Google told me before I finished inputting my search term yesterday: Myrtle K. Hilo. Autofill wanted to add the word obituary. She passed away on October 3rd.
Other falsetto singers had nicknames befitting the prettiness of their tone. Linda Dela Cruz was "Hawaii's Canary". Lena Machado, was "Hawai`i's Songbird". Myrtle K. Hilo, however, was known as "The Singing Cab Driver". Although gifted with a vocal range that was similar to that of her feathered sisters, Myrtle's husky tone set her apart. For lack of a better word, she sounded authentic. On her first two records, that raspy tone and bold falsetto was complemented by loose arrangements that featured a steel guitarist whose reverb-laden tone had clearly made a detour in Tahiti and a loud and lounge-y pianist. Find those records if you can, close your eyes and imagine yourself at a nightclub in late 1960's Honolulu.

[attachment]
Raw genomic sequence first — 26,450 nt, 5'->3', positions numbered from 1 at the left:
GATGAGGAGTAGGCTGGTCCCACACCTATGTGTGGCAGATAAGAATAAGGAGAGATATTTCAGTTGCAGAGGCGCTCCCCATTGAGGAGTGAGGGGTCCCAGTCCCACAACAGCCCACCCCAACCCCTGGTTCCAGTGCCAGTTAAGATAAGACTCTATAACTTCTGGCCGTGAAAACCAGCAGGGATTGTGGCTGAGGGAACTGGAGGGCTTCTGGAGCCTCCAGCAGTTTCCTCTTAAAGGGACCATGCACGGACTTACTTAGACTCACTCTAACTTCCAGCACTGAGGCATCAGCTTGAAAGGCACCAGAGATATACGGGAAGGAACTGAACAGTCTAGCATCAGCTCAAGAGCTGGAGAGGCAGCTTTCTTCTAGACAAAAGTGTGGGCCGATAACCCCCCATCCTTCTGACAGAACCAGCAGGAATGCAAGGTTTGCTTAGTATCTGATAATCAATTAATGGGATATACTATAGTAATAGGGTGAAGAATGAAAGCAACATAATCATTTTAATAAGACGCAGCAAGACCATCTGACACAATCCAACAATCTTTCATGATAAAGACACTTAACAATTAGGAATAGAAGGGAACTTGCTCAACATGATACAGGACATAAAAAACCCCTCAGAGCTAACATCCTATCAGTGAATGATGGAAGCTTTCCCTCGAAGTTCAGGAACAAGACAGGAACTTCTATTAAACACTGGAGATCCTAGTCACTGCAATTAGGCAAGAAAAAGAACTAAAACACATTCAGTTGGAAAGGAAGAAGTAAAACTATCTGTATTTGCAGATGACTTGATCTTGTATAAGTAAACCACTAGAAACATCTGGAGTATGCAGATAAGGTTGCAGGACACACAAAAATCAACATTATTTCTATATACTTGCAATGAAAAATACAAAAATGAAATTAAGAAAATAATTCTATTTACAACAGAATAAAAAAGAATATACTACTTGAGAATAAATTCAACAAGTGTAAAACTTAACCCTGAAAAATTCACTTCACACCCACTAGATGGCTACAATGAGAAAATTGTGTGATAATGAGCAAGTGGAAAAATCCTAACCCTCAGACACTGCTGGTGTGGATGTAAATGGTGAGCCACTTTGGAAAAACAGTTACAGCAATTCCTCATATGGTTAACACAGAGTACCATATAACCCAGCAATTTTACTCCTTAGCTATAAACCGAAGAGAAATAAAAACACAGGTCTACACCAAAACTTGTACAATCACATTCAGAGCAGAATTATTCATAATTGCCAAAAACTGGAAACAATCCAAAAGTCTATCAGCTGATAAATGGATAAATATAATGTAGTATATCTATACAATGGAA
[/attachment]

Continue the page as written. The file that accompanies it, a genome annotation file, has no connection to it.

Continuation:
When she wasn't working the nightclubs or working as a DJ, or appearing on Hawaii Five-0 (and sometimes even when she was), she drove her cab. What a treat it must have been to listen to the kanikapila at Charley's Taxi Stand in those days.
A 2002 article about Myrtle K. Hilo is here.
Her obituary is here.
Listen to her music at mele.com.
See her in these three episodes of Hawaii Five-0:
Season 2: Run, Johnny, Run (Napua Mala. This episode also features a young Christopher Walken)
Season 4: Air Cargo: Dial for Murder (Kim Wong)
Season 6: Secret Witness (Old Woman -- funny that she played that role 35 years before she died!)